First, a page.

Hodge states that the Reformers “identif[ied] assurance with faith, making it essential to salvation,” teaching “that the special object of justifying faith is the favour of God toward us for Christ's sake: therefore to believe is to be assured of our own personal salvation. Thus Luther, Melancthon, and Calvin taught. This is the doctrine taught in the Augsburg Confession and Heidelberg Catechism” (A Commentary on: The Westminster Confession of Faith, A. A. Hodge, Online Edition, Chapter 18, Section II, 2).

Institutes III.ii.16, John Calvin writes (quoting from the 1960 Westminster Press edition, edited by John T. McNeill, and translated by Ford Lewis Battles):

“Here, indeed, is the chief hinge on which faith turns: that we do not regard the promises of mercy that God offers as true only outside ourselves, but not at all in us; rather that we make them ours by inwardly embracing them. Hence, at last is born that confidence which Paul elsewhere calls "peace" unless someone may prefer to derive peace from it. Now it is an assurance that renders the conscience calm and peaceful before God’s judgment.”

Shortly after these words comes this famous statement:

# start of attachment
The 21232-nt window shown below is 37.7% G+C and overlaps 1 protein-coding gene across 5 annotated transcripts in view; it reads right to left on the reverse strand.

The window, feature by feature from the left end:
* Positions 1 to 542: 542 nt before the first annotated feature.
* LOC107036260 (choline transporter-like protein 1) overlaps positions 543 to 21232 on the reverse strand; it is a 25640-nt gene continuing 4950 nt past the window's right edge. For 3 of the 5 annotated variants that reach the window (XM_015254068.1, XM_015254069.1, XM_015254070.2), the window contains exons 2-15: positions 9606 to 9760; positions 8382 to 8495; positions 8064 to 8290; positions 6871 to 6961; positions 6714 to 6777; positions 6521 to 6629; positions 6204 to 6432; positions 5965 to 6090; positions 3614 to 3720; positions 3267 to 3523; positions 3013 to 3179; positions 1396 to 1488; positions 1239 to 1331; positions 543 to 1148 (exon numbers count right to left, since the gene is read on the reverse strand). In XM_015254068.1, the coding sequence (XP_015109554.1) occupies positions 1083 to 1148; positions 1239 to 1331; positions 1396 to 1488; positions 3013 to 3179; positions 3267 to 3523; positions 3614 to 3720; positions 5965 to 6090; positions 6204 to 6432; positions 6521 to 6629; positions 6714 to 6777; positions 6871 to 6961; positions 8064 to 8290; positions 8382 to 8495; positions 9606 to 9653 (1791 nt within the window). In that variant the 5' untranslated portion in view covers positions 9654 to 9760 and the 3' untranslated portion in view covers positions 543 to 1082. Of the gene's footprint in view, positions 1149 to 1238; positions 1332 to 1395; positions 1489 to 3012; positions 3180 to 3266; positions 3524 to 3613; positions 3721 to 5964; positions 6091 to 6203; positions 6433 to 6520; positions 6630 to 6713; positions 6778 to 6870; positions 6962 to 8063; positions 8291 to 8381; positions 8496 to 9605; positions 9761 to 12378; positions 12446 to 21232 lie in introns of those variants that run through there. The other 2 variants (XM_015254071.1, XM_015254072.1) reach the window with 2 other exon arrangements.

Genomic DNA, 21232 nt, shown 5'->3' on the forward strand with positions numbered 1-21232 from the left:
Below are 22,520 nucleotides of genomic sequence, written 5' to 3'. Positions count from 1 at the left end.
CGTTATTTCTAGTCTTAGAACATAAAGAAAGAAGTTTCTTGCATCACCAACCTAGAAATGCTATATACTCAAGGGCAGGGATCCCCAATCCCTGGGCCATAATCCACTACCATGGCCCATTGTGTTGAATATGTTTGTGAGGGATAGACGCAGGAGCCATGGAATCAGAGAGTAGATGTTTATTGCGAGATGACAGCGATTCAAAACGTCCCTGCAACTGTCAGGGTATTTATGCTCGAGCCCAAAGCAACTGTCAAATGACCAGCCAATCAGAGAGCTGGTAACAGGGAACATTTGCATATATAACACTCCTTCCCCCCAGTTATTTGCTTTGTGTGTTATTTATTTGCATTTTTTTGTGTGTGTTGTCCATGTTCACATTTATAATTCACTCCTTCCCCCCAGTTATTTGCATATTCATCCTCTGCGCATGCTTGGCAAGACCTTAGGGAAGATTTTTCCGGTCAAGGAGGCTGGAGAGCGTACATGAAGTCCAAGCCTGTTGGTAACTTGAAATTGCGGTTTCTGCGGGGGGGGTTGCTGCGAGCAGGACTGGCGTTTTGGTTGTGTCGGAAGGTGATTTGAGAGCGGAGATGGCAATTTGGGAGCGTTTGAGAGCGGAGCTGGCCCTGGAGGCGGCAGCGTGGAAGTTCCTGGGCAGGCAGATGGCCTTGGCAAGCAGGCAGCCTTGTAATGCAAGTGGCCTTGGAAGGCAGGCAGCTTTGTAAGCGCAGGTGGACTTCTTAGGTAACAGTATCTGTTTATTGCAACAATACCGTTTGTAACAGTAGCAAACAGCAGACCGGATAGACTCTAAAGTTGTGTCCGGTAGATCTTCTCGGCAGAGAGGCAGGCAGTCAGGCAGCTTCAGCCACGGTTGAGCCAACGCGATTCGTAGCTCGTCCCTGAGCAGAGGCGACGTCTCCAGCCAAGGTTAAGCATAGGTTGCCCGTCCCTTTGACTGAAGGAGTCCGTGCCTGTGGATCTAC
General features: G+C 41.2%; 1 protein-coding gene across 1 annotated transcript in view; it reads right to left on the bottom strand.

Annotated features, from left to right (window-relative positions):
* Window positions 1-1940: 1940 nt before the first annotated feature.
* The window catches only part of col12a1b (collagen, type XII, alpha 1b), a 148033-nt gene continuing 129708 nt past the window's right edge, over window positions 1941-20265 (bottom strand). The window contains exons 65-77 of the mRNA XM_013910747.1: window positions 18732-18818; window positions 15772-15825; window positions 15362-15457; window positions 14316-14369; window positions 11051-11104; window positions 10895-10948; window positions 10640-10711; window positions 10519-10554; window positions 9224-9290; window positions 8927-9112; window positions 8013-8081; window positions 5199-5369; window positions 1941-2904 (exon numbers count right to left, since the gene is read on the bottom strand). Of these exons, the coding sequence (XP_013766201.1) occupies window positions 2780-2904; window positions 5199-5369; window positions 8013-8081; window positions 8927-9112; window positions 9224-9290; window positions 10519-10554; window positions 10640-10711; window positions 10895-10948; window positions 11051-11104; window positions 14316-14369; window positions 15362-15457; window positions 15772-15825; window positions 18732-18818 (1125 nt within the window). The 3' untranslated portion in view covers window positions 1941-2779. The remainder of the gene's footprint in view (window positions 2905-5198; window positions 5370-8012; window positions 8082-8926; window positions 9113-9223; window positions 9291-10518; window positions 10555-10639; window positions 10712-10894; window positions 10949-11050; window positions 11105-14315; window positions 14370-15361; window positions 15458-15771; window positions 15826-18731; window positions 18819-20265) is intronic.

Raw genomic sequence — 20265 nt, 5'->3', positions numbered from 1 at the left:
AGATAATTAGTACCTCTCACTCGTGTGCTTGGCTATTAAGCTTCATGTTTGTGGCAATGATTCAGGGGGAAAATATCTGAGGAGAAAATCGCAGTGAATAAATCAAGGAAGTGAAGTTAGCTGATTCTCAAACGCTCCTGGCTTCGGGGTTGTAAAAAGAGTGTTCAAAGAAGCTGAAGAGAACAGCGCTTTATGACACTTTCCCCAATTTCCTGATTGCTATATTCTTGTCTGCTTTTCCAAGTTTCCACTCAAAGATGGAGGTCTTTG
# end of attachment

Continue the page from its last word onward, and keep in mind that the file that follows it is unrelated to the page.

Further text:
“Briefly, he alone is truly a believer who, convinced by a firm conviction that God is a kindly and well-disposed Father toward him, promises himself all things on the basis of his generosity; who relying upon the promises of divine benevolence toward him, lays hold on an undoubted expectation of salvation.

Earlier (Institutes II.ii.7) Calvin proclaims:

"Now we shall have a complete definition of faith, if we say, that it is a steady and certain knowledge of the Divine benevolence towards us, which [is] founded on the truth of the gratuitous promise in Christ" (Institutes, II, ii, 7)

The aforementioned Reformed author’s admissions are significant in that they frankly declare that the prevalent view in contemporary scholarship is that post-Reformation theologians departed significantly from John Calvin’s own view of assurance. Needless to say, it would be awkward for protagonists in the Lordship Salvation debate to admit that they are defending a view of assurance significantly at variance with that of Calvin himself!

The objective word of God, specifically the promise of Christ to give, as a present and immediate possession, the free gift of eternal life by simple faith in Him alone, apart from works, is the only ground for assurance. While Luther and Calvin state that one should keep their eyes on Jesus alone for assurance, the post-Reformation writers significantly ground their assurance on self; on the works that are produced by them and their degree of sanctification.